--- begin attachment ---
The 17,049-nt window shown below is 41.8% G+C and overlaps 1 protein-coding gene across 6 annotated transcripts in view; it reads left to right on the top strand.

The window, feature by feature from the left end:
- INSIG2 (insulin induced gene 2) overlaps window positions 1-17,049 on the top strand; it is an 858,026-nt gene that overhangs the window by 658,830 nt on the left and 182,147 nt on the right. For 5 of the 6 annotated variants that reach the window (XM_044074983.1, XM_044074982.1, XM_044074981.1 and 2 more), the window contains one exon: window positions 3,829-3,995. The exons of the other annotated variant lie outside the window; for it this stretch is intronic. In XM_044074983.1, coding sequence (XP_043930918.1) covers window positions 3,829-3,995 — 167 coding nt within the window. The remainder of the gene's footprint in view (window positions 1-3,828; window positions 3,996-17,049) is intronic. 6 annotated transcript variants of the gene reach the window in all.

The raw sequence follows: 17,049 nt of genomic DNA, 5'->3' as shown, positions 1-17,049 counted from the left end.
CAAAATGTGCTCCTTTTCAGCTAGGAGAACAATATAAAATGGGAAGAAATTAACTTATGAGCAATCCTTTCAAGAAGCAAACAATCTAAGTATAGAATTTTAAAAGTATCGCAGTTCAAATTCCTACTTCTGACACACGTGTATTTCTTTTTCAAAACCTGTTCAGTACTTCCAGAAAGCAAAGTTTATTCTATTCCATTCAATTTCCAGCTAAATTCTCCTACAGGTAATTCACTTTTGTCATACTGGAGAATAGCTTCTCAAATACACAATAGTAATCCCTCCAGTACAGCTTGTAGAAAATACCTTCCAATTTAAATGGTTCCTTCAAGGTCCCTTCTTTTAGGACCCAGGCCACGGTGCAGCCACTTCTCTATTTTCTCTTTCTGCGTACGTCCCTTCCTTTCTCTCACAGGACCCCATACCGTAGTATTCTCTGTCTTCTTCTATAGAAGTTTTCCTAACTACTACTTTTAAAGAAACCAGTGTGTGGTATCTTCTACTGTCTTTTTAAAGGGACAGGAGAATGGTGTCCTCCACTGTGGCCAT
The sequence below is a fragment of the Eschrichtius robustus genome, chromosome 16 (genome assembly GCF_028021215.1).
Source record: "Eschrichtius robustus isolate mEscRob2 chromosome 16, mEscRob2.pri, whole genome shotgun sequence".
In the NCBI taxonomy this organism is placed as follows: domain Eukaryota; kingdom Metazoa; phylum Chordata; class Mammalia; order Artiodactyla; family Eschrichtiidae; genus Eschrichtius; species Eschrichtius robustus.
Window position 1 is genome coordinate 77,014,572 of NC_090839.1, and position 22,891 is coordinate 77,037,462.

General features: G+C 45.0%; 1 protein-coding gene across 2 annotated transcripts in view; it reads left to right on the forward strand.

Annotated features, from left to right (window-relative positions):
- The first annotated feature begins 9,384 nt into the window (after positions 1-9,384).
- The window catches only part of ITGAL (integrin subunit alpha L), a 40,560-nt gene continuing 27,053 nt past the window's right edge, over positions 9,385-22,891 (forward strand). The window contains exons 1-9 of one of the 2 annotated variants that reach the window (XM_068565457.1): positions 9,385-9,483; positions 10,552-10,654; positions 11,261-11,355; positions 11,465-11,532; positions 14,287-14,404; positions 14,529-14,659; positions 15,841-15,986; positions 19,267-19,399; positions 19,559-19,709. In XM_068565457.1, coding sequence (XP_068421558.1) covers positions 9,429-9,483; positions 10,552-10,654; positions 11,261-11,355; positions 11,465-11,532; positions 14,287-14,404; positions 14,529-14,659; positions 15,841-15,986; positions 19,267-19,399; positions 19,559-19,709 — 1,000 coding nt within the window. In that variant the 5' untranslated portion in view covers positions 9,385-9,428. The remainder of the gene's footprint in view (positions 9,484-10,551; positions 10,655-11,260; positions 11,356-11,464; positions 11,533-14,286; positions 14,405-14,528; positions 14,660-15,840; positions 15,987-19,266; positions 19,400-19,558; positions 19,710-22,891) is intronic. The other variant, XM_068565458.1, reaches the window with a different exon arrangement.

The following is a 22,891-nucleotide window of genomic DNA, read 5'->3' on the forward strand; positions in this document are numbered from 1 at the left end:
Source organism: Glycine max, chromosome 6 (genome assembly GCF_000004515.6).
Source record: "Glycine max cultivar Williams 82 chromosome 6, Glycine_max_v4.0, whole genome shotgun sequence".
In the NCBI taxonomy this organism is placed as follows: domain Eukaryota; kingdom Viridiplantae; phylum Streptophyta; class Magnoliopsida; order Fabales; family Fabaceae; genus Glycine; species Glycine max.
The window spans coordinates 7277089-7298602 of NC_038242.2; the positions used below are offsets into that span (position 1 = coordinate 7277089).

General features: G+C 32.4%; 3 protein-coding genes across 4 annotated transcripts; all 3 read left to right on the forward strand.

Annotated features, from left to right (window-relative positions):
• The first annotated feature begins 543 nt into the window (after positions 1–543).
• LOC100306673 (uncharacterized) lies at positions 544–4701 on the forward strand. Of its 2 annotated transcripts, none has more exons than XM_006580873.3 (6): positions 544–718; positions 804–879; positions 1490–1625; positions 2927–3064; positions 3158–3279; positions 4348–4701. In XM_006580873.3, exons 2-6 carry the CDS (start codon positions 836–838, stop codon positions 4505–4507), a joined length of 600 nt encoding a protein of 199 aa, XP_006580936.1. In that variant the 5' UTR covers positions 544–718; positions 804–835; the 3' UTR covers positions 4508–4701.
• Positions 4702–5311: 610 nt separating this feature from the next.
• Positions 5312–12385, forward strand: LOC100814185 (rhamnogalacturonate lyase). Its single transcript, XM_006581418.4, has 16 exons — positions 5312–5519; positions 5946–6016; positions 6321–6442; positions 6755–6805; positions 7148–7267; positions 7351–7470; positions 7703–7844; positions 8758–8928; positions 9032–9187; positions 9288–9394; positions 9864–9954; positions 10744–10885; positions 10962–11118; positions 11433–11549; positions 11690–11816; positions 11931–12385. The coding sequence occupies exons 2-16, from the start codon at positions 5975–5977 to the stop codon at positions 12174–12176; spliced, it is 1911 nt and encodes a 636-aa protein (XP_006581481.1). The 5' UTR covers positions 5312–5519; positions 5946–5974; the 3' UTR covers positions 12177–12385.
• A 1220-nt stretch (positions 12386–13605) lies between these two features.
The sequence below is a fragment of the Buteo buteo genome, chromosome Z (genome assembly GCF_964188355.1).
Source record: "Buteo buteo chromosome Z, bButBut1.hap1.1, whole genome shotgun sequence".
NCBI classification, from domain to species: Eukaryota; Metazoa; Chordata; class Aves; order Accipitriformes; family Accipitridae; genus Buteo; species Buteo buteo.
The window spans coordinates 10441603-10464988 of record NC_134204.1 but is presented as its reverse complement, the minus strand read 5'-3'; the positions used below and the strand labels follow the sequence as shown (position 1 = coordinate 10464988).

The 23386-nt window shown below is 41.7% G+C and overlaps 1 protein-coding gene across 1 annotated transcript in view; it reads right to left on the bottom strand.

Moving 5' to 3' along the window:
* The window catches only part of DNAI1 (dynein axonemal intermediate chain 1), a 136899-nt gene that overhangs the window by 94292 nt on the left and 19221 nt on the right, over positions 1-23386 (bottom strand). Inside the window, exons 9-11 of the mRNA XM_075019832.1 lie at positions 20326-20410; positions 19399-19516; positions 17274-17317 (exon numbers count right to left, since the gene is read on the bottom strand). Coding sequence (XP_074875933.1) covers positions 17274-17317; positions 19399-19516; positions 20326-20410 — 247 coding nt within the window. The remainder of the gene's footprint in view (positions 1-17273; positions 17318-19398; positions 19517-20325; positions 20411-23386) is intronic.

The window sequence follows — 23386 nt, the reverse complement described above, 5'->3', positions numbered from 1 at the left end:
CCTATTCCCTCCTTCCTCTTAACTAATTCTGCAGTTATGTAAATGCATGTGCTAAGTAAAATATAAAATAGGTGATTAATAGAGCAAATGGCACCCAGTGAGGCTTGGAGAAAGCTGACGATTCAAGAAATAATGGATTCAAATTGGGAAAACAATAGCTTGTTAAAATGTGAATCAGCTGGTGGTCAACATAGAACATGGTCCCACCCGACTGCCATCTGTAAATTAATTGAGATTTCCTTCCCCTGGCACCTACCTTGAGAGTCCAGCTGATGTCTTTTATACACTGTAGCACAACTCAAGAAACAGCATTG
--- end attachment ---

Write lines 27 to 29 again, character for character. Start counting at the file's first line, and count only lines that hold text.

Source record: "Buteo buteo chromosome Z, bButBut1.hap1.1, whole genome shotgun sequence".
NCBI classification, from domain to species: Eukaryota; Metazoa; Chordata; class Aves; order Accipitriformes; family Accipitridae; genus Buteo; species Buteo buteo.
The window spans coordinates 10441603-10464988 of record NC_134204.1 but is presented as its reverse complement, the minus strand read 5'-3'; the positions used below and the strand labels follow the sequence as shown (position 1 = coordinate 10464988).